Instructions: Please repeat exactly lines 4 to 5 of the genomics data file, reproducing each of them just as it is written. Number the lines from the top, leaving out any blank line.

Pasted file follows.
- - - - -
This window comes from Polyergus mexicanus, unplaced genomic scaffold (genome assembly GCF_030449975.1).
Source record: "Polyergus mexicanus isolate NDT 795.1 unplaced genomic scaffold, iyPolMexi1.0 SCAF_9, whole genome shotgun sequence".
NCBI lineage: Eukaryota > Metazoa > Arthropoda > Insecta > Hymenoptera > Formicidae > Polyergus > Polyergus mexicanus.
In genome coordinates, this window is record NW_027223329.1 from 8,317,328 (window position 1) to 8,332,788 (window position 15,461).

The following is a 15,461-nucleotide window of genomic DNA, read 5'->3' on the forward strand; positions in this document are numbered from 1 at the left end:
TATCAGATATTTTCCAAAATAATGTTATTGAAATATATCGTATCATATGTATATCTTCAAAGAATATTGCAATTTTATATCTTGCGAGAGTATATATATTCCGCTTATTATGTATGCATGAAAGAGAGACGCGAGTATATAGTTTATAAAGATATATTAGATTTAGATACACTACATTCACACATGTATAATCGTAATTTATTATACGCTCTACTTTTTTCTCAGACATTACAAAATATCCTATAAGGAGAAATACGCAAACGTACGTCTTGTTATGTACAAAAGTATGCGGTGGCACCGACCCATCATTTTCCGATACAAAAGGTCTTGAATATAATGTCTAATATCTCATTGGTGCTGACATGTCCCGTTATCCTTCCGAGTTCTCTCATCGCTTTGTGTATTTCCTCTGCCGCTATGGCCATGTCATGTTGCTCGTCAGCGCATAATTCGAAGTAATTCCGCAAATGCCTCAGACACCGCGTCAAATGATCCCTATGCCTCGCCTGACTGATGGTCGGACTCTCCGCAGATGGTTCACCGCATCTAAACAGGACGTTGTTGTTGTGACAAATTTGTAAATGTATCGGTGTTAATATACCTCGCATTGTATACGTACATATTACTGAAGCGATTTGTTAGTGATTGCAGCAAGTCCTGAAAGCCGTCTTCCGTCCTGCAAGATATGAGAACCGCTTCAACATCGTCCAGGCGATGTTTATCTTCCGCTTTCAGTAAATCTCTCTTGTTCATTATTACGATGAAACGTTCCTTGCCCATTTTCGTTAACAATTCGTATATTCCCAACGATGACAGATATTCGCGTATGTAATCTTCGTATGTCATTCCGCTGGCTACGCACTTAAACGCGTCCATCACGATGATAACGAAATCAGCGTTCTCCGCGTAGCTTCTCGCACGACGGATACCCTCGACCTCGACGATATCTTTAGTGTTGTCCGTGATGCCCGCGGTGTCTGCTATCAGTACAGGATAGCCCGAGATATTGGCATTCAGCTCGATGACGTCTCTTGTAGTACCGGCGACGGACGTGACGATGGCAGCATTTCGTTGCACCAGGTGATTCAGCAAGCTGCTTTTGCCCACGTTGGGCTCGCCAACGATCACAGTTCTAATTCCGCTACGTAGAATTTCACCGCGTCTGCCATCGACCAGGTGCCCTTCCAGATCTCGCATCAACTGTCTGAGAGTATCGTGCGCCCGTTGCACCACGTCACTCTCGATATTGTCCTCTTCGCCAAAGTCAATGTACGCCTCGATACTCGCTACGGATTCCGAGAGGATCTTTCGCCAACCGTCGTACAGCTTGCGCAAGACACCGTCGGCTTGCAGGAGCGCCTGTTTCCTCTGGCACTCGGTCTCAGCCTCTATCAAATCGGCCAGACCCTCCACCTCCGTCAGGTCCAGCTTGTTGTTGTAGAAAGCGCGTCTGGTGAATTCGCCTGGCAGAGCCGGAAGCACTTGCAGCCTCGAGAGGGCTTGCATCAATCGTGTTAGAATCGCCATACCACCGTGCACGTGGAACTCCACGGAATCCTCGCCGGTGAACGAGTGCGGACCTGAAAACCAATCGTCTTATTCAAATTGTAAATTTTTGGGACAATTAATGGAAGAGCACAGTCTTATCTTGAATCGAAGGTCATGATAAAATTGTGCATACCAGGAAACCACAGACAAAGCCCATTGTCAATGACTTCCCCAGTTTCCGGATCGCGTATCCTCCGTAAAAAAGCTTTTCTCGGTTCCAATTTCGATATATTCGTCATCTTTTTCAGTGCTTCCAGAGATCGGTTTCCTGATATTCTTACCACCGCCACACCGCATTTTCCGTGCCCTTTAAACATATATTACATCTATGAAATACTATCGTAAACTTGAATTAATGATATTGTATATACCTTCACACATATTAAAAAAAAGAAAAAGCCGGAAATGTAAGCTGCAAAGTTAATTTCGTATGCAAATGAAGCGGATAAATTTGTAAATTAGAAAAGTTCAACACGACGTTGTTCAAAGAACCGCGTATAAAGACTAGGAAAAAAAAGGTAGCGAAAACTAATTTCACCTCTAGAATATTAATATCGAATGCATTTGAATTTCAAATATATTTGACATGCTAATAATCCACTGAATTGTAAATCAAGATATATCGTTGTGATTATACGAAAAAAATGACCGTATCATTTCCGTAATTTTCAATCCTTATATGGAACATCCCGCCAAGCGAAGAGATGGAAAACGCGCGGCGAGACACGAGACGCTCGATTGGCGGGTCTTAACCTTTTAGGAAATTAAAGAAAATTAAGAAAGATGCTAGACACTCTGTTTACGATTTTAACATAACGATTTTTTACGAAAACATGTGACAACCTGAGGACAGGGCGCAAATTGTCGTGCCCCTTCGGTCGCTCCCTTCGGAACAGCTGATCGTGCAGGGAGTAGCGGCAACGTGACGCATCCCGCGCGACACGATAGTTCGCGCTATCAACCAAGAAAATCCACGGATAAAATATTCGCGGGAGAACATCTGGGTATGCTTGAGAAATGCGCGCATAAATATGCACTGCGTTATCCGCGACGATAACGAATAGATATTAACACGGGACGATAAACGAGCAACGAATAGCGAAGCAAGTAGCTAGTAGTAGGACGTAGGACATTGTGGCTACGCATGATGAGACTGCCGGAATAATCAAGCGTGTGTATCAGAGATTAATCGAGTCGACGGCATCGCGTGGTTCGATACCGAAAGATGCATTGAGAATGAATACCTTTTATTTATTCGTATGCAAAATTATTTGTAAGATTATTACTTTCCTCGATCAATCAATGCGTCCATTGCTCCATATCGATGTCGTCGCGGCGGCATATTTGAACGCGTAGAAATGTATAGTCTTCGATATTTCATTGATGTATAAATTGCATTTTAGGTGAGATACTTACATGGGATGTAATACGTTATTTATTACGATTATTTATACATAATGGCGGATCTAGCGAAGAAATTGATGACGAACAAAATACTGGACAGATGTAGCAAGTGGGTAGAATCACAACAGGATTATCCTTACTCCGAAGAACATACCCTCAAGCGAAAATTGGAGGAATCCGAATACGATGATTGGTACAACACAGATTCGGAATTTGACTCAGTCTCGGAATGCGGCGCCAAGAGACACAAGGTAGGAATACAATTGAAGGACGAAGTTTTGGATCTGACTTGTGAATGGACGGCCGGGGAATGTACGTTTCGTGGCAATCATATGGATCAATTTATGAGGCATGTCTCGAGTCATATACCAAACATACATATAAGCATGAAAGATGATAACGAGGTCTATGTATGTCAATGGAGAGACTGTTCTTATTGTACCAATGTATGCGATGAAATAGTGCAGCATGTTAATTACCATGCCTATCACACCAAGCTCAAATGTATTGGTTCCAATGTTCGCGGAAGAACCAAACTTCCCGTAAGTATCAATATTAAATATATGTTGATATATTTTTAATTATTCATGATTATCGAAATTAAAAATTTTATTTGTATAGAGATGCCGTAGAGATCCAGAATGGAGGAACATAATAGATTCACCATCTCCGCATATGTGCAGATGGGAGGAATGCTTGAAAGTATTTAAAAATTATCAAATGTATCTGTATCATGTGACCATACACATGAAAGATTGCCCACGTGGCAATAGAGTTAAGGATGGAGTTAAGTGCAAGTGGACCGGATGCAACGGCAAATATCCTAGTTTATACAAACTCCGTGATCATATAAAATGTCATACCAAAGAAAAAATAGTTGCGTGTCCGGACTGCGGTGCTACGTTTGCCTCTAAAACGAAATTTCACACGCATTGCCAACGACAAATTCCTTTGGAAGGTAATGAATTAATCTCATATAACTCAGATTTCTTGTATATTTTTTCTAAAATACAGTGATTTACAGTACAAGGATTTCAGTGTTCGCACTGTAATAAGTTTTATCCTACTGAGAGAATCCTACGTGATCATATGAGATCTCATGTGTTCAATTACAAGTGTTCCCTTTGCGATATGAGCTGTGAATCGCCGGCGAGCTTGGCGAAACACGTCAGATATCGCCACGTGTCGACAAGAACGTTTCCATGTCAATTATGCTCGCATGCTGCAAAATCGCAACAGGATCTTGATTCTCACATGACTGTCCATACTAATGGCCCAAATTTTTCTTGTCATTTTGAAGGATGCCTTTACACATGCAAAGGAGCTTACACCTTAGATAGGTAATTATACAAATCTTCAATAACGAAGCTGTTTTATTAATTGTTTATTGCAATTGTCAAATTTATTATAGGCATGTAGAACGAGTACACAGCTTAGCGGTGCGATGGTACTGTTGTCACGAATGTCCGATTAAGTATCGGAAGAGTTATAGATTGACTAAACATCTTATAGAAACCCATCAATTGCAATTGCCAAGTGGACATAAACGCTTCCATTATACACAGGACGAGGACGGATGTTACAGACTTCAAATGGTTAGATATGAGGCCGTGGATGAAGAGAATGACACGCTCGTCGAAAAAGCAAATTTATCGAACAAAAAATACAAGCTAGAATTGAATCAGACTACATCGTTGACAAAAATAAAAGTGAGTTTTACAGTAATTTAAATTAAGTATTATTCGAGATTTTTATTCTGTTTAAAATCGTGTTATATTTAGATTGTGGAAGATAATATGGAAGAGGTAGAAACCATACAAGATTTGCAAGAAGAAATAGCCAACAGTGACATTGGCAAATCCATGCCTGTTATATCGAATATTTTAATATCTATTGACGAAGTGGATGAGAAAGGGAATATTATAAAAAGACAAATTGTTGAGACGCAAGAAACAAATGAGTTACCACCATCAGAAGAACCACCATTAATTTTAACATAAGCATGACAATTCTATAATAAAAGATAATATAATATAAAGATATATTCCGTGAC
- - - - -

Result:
In genome coordinates, this window is record NW_027223329.1 from 8,317,328 (window position 1) to 8,332,788 (window position 15,461).

The following is a 15,461-nucleotide window of genomic DNA, read 5'->3' on the forward strand; positions in this document are numbered from 1 at the left end: